- Southmayd, Emily Anne
- Area of Honors:
- Bachelor of Science
- Document Type:
- Thesis Supervisors:
- Dr. Mary Jane De Souza, Thesis Supervisor
Jinger S. Gottschall, Honors Advisor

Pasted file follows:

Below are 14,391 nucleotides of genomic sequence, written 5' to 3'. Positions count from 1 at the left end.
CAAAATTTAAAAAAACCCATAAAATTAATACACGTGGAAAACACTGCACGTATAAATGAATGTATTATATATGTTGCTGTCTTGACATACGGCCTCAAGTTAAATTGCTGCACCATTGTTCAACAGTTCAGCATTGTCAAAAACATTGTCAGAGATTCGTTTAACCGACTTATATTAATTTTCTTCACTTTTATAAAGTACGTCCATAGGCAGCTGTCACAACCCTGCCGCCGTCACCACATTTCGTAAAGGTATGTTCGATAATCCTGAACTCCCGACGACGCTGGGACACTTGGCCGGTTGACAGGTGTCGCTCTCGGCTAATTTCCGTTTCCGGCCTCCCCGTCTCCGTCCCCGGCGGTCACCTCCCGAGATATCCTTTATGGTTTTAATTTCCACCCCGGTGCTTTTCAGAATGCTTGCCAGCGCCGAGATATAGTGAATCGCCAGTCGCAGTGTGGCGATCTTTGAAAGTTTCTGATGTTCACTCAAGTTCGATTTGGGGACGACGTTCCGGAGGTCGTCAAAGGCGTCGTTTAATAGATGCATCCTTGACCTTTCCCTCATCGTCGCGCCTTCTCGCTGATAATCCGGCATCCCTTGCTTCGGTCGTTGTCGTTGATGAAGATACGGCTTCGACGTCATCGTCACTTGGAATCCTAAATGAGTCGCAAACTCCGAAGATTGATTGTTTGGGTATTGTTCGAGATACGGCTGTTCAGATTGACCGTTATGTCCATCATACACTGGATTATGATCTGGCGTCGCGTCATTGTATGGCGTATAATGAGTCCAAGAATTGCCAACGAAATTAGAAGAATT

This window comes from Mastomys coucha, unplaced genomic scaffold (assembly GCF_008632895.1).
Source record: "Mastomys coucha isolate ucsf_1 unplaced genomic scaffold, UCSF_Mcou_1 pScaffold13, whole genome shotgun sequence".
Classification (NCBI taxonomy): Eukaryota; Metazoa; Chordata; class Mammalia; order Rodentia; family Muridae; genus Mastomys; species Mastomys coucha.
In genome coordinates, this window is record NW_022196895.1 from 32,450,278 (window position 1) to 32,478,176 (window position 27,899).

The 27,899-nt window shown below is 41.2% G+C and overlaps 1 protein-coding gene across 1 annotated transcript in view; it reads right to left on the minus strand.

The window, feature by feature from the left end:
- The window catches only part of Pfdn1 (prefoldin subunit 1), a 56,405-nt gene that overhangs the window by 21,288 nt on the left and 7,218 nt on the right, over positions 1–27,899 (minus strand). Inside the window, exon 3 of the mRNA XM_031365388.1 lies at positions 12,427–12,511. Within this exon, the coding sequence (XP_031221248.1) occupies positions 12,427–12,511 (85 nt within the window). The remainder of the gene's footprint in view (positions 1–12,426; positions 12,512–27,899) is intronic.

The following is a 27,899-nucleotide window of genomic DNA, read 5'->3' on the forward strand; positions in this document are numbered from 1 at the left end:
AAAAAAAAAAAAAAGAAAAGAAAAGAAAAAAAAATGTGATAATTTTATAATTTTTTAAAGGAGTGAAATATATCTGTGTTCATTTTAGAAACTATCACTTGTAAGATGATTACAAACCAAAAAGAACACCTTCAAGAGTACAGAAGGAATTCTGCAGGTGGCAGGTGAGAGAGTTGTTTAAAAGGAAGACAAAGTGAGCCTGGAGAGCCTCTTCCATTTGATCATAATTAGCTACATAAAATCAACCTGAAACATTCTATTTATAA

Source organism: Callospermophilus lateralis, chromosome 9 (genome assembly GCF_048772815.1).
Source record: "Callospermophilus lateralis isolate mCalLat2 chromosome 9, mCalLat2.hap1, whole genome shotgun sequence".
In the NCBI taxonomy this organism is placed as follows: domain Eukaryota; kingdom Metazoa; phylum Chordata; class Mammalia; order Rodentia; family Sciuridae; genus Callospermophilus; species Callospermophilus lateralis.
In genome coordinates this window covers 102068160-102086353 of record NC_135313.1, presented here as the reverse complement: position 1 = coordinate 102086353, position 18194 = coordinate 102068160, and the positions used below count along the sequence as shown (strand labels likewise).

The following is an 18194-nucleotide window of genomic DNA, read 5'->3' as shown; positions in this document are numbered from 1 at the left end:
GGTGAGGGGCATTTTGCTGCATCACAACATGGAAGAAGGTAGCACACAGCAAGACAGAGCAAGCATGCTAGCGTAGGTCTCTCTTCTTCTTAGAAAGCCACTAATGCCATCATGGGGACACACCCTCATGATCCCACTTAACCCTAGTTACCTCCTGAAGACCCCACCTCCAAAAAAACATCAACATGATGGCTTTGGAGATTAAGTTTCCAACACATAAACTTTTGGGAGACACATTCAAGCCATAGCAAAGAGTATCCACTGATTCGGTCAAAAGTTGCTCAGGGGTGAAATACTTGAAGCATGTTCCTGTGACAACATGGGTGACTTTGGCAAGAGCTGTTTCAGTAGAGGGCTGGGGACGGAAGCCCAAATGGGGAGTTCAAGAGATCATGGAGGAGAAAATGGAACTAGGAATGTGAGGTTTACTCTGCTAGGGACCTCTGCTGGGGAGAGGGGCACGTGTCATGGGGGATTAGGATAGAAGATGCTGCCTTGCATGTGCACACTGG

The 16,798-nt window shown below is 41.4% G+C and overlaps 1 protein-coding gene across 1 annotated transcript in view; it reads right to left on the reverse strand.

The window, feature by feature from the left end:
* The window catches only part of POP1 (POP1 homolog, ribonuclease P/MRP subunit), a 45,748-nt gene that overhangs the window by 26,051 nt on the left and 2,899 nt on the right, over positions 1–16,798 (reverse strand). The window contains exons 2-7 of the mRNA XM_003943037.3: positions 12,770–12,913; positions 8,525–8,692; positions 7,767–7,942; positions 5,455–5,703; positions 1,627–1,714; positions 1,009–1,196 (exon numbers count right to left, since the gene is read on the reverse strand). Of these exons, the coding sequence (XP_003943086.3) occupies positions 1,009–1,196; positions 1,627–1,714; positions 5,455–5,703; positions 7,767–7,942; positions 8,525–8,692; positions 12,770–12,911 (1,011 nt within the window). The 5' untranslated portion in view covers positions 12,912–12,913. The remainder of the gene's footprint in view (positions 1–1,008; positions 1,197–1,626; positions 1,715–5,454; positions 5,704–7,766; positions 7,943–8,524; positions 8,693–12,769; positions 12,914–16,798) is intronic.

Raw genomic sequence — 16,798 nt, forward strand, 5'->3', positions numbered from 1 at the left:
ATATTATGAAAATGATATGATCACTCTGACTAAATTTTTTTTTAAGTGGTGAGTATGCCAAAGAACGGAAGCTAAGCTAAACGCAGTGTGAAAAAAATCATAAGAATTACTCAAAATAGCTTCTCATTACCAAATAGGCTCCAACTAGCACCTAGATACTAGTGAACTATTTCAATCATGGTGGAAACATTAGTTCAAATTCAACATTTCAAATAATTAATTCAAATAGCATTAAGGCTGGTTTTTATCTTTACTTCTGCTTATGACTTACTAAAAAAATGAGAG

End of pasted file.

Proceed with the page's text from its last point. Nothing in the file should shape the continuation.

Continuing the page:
- Exercise is known to be an osteogenic stimulus, improving bone mineral density (BMD) and reducing the long-term risk of fracture. However, through metabolic and hormonal mechanisms, exercising women with menstrual cycle disturbances could be at risk for decreased BMD and negative adaptations in bone geometry that compromise bone strength secondary to insufficient caloric intake to compensate for energy expenditure. The purpose of this study was to compare volumetric BMD (vBMD), bone geometry, and estimated bone strength (bone strength index (BSI) and strength strain index (SSI)) between eumenorrheic (EU, n=9) versus amenorrheic (AM, n=18) exercising women. Bone variables were assessed at the tibia and radius using peripheral quantitative computed tomography. EU and AM women were similar in age (p>0.05) (20.7±0.5yrs), weight (57.2±1.5kg), BMI (20.6±0.4kg/m2), and body composition. Volumetric BMD, bone geometry, and estimated bone strength at the distal and proximal tibia and at the distal radius were not different (p>0.05) between EU and AM women. At the proximal radius, total vBMD, cortical vBMD, cortical thickness, endosteal circumference, muscle area, and the ratio of bone area to muscle area were also statistically similar (p>0.05) between the groups. However, EU women demonstrated a larger total area (p=0.045), cortical area (p=0.064), periosteal circumference (p=0.045), and SSI (p=0.057) at the proximal radius compared with AM women. These findings were no longer significant after controlling for lean body mass. The results suggest that the alteration in reproductive hormones that typically results from an energy deficiency may negatively impact bone geometry and, consequently, bone strength. Because these findings were observed only at the radius, it may be that the osteogenic effect of exercise on the weight-bearing limbs is protective against the skeletal consequences of an energy deficiency in young, exercising women. However, this study may be underpowered and require a larger sample size to adequately address the research question.